by Nezua, TMC MediaWire Blogger
On Tuesday, relations between the U.S. and Cuba thawed a bit more, as AlterNet reports. Discussions for implementing U.S.-Cuba Migration accord resumed after a six year stall. This move is another positive mark for diplomatic progress between the two countries. In April, travel and money transfers to Cuba from U.S. nationals of Cuban descent were authorized.
When it comes to progress on immigration matters, the resumed dialogue between the U.S. and Cuba is a good sign amidst a field of less tangible legislative movement. Aside from the positive messaging sent from the White House after the June 25th meeting with lawmakers, not all is as rosy as it seems.
AlterNet tallies up recent legislative moves in "Backward Steps on Immigration Reform". As the title suggests, it’s not good news. Advocates publicly praised the White House on their intention to pass reform and their recent decision to repeal the "no-match" rule which checks social security numbers against a database of controversial integrity. Unfortunately, the repeal was overturned one day later and got considerably less attention. We’re left with the impression of progress which is undermined behind the scenes.
Worse than this, the Democratic administration is extending the 287(g) provision, which "deputizes local law enforcement as immigration agents." AlterNet also points out that "extensive research" has already determined how this "roundup and deportation program has run roughshod over civil and human rights and undermines public safety." Status Quo, meet Two Steps Backward.
Public News Service’s Ariel Keck reports on how the E-verify system is wreaking havok on the economy. E-verify is a "federal system for determining employment eligibility" of workers. The U.S. Senate will soon consider expanding this heavily flawed program, which means that many employed and productive members of society will lose their income, and many of them citizens. Jennifer Allen of Border Action Network estimates there are "21 million U.S. citizens who don’t possess government photo ID, as required by E-verify." They too, would be scooped up in this flawed system, should the Employment Verification program continue as proposed.
How would this play out on the ground? In Virginia, workers that harvest "labor-intensive" crops will have their documentation checked against a database of social security numbers. If no match is found, they will lose of their job, and possibly become involved in a legal battle to prove their identity. As noted, the integrity of the process as well as the database is debatable, so many workers will be unjustly unemployed. And all the while, the economy suffers from a loss in production and consumer spending.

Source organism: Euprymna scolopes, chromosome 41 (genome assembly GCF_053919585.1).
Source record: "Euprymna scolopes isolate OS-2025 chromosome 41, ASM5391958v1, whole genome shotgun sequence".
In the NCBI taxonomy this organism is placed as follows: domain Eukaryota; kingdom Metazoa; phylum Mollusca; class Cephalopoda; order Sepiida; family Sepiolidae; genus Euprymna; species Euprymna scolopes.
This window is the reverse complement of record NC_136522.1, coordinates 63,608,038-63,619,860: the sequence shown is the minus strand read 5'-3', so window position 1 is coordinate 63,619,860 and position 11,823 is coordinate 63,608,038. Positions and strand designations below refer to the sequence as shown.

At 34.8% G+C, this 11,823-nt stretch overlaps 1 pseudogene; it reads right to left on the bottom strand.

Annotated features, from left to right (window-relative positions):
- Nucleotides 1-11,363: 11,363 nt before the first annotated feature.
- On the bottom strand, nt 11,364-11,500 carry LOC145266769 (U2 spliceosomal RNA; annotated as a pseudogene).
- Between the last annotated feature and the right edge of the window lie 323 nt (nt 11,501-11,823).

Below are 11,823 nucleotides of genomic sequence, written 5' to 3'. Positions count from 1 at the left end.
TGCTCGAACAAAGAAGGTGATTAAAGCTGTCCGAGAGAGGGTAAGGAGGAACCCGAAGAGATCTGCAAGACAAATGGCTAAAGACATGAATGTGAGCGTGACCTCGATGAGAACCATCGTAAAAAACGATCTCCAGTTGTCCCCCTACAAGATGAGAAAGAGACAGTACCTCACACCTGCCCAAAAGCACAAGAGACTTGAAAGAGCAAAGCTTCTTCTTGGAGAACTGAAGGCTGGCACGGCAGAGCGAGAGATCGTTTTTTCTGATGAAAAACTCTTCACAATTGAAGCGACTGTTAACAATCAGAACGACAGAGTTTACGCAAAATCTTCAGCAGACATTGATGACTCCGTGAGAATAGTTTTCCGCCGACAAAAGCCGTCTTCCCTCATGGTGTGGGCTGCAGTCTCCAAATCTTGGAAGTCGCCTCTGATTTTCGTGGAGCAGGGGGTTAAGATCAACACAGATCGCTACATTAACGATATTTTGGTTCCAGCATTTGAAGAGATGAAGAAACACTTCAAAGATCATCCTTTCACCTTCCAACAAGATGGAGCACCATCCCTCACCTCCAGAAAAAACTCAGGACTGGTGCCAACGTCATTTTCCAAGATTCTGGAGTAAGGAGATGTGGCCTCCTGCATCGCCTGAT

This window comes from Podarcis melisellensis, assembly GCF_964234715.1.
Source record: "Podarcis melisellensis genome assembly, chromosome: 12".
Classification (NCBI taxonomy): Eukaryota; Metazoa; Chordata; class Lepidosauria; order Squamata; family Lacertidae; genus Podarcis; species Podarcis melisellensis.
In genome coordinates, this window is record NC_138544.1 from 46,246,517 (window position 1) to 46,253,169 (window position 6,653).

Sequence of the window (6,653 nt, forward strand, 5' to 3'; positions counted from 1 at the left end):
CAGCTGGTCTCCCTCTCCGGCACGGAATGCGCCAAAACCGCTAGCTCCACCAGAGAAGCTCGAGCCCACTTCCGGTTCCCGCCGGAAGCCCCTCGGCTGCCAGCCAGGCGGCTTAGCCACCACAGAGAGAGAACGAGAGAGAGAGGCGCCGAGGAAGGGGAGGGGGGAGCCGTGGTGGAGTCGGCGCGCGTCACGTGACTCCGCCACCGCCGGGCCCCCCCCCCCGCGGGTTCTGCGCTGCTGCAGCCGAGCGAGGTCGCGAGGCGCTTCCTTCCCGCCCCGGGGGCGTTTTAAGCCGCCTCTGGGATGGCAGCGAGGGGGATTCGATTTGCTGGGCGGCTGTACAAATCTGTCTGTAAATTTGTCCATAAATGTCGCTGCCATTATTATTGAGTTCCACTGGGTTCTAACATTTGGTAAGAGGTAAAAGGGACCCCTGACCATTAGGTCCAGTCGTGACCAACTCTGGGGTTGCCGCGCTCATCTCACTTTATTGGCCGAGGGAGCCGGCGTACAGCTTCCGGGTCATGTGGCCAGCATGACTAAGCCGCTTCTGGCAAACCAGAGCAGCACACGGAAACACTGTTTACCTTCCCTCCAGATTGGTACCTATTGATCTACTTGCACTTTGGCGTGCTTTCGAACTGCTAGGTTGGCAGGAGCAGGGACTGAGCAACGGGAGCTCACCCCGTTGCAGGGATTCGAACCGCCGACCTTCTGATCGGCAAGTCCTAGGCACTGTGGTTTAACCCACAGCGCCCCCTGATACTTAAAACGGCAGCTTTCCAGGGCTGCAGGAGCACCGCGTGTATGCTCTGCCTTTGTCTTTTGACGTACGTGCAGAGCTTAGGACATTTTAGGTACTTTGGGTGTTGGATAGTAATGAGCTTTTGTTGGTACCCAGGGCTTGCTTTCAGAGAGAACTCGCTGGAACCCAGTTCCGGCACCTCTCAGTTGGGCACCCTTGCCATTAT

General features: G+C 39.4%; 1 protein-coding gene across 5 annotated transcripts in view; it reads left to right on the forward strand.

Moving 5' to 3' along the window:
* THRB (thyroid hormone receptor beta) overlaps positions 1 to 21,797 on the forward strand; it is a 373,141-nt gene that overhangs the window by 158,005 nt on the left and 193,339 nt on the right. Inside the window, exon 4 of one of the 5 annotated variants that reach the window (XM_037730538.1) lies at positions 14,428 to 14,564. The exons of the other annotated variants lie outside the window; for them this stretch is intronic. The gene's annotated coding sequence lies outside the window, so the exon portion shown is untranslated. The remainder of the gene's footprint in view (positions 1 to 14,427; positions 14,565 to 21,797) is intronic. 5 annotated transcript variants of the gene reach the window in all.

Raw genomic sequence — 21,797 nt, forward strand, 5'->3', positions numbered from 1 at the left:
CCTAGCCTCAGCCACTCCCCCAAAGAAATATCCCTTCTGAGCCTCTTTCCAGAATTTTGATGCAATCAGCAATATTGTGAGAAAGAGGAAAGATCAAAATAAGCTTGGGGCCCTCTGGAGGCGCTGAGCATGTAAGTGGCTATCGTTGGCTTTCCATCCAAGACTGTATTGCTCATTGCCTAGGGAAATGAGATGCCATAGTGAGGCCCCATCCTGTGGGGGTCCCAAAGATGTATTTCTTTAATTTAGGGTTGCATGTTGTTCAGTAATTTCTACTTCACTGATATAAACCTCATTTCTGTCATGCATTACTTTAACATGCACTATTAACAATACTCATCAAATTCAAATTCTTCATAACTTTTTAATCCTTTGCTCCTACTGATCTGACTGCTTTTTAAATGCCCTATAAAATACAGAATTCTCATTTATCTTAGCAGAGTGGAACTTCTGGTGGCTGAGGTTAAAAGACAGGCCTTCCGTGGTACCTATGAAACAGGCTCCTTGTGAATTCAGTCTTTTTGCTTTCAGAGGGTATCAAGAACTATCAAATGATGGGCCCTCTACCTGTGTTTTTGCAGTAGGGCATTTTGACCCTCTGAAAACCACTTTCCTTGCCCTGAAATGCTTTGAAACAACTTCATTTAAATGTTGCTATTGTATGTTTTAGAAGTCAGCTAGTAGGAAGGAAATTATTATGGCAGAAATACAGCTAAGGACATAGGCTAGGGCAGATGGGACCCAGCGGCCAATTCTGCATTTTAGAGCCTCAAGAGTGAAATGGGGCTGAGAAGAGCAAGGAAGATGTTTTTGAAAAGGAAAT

It is ironic and cruel that the most vulnerable are scapegoated in these times of hardship. Writing for WireTap, M. Junaid Levesque-Alam points out the hypocrisy of groups who exploit economic downturns to promote anti-immigrant agendas. A recent development includes banning immigrant families from receiving state benefits and public services.
There is a "dishonest disconnect" to these arguments, Levesque-Alam argues:
When Americans loaded up on goods and services on the cheap at the expense of the undocumented during the boom, the hankering to curtail immigrant access to services scarcely rose to the level of a pipsqueak. But now that we’re in a poor economy and the undocumented are forced to avail of public services—precisely because they are denied private options by default—we are witnessing an outpouring of hysterics and moral effluvia about an immigrant “invasion.”
Gov. Arnold Schwarzenegger, who certainly owes some thanks to this country’s generosity toward immigrants, has proposed one of the very initiatives Levesque-Alam writes of. Michelle Chen, writing for RaceWire, describes the new legislation as an attempt to impose "a five-year limit on state welfare support for citizen children of undocumented immigrants."
"Approximately 100,000 U.S.-born children in about 48,000 California households headed by illegal immigrants, who receive a monthly average of $472” would be affected by this legislation. Even if you view this through a fiscal lens alone, the amount "saved" is questionable, given the state’s massive deficit.
"[Is it] really worth taking away a family’s monthly welfare stipend—money that, in the midst of a recession, barely buffers a household against starvation and homelessness?" Chen asks.
Addressing current immigration policies, and thelack thereof, Sojourners asks Where’s the Love? Reverend Anne Dunlap offers a pointed and simple plea for kindness and fairness, with an eye for hipocracy: For those who are "trying to be faithful to God’s way, God’s vision of communities filled with justice, dignity, and love, the reminder to “love the ‘alien’ as you love yourself” should be the touchstone of our work in solidarity with the immigrant community."
Affording others the kindness and opportunity we’d want to be given ourselves is an honored tradition among many peoples—those who believe in a God or otherwise. And for good reason, as other options tend to encourage isolation, exploitation and imbalance. We must act to help those in need and suffering because that’s what a healthy, growing world does for itself in order to keep thriving. Ultimately, a less fearful and more humane approach has many positive results for all of us.
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